Novel color changing 'smart labels' will alert users to replace their face masks

Technology that will alert users to the need to replace their face mask has been unveiled by smart packaging company, Insignia Technologies.

Novel color changing
Emma Stirling, Product Development Scientist, Insignia Technologies

Designed to encourage safer mask practice while bringing peace of mind to the public, Insignia’s smart label changes color to indicate when a disposable face mask has reached the end of its recommended lifespan or when a re-usable mask requires to be changed.

As Covid-19 cases rise in the UK, face masks are now part of everyday life, with requirements in place for people to wear them in public spaces including in hospitals and other medical settings. However, little attention has been given to whether people are changing their masks regularly enough.

Whilst the recommended maximum time to wear a mask is dependent upon a number of factors, The Centre for Evidence-Based Medicine has published its recommendation - typically between 4 to 6 hours - alongside recommendations from the World Health Organisation (WHO) and Public Health England (PHE).

In medical settings, face masks and coverings are now mandatory for all NHS hospital staff, many of whom conduct working shifts of up to 12-hours at a time. Furthermore, hospitals have outpatients spending several hours in hospitals receiving treatment. As a result, the need to change masks regularly is essential in order to ensure their continued effectiveness.

With no current regulations in place to ensure that mask wearers are consistently changing their face coverings, Insignia’s label solution will create an additional level of reassurance to both hospital staff and patients, ensuring that the safety of all remains a top priority.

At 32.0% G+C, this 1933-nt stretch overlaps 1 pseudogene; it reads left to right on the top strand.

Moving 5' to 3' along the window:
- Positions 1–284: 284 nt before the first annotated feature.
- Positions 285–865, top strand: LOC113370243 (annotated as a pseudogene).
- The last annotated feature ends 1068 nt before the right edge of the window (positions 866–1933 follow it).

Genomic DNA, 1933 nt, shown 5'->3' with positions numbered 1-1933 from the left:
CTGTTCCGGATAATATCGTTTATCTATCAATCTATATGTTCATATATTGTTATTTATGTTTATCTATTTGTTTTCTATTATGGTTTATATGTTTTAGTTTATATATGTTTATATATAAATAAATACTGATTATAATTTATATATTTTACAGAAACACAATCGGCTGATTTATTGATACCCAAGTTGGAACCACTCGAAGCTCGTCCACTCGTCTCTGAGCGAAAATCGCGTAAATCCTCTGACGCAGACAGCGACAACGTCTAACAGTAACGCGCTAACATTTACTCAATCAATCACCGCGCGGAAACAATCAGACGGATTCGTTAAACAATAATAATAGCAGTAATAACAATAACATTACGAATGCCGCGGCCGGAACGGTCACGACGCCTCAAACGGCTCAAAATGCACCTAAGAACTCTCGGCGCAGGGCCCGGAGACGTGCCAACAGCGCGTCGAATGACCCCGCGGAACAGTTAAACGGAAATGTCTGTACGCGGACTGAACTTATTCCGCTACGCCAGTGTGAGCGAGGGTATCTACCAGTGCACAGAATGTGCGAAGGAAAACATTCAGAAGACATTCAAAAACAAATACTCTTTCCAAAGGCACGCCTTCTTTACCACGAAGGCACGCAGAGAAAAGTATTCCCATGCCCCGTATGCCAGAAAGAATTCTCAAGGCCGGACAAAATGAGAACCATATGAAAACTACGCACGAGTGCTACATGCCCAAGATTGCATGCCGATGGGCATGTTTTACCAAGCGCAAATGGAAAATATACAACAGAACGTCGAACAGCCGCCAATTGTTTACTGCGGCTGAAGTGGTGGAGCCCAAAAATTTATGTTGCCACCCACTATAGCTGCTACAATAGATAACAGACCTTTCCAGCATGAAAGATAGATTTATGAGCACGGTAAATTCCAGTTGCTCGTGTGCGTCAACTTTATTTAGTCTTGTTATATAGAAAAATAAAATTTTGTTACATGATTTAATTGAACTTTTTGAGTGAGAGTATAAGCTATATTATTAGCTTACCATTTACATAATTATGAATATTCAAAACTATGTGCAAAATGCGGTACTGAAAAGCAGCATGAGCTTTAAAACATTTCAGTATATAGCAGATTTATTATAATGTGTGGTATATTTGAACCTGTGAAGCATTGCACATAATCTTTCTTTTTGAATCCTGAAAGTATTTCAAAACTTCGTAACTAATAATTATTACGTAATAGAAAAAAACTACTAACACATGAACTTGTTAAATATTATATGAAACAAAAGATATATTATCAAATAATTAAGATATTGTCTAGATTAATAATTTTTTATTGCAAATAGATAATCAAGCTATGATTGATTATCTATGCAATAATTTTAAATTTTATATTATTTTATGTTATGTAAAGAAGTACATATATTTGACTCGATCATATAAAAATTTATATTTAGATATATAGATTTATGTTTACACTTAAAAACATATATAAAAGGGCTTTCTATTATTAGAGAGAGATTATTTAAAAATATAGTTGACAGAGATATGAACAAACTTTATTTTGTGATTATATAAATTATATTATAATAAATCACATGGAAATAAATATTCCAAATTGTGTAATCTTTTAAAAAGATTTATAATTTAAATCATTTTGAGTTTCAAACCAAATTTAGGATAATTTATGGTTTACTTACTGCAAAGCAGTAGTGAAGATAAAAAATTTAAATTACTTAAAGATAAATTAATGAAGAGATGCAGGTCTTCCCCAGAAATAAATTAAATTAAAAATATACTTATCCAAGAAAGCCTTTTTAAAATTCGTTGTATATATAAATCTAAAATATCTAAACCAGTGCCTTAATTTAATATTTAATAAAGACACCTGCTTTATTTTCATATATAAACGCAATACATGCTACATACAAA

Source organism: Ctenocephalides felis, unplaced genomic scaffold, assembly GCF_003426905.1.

Founded in 2012, Insignia Technologies’ smart labels are used across the food and drink sector. With an estimated 18 million tonnes of edible food sent to landfill in the UK each year, Insignia set out on a mission to reduce food waste by developing a label that uses smart pigment technology to change color over time to show how long a packet of food has been open.

When Covid-19 hit the UK, Insignia’s team of scientists redeveloped its label technology so that it could be suitable for application on face masks.

We modified our labels so that they fit the recommended time frames given for effective mask use. The label sits on the outside of the face mask and changes color to indicate when the end of the recommended time has been reached, providing an easy to use visual reminder and marker of reassurance.”

Dr Graham Skinner, Product Development Manager, Insignia Technologies

We want to educate mask users of the importance of following recommended guidelines when it comes to face masks. Hospital staff and others in medical settings are required to wear masks at all times while at work, so it’s important that they remember to change their masks regularly in accordance with the suggested time frame - the same guidelines are relevant for those visiting hospitals for extended periods to receive treatment. By including our innovative label technology on masks, we can ensure that PPE is being used responsibly and isn’t being worn for too long, or thrown away too quickly.”

David Kilshaw, CEO, Insignia Technologies

Insignia Technologies’ labels are very versatile, making them suitable for a range of different markets. As well as adapting its color changing labels for use on face masks, Insignia has also modified a version of the label intended for use within the medical and healthcare sector. With many medical instruments and devices, such as endoscopes, requiring replacement after a defined timeframe, the technology helps by monitoring this timeframe, allowing staff to observe, check and replace a medical instrument or device appropriately. The label can ensure the safe use of medical devices, while helping to prevent infection.

Insignia prides itself on the simplicity of its product in comparison to others, which can have complex activation steps and can be costly to implement.


The opinions expressed here are the views of the writer and do not necessarily reflect the views and opinions of News Medical.
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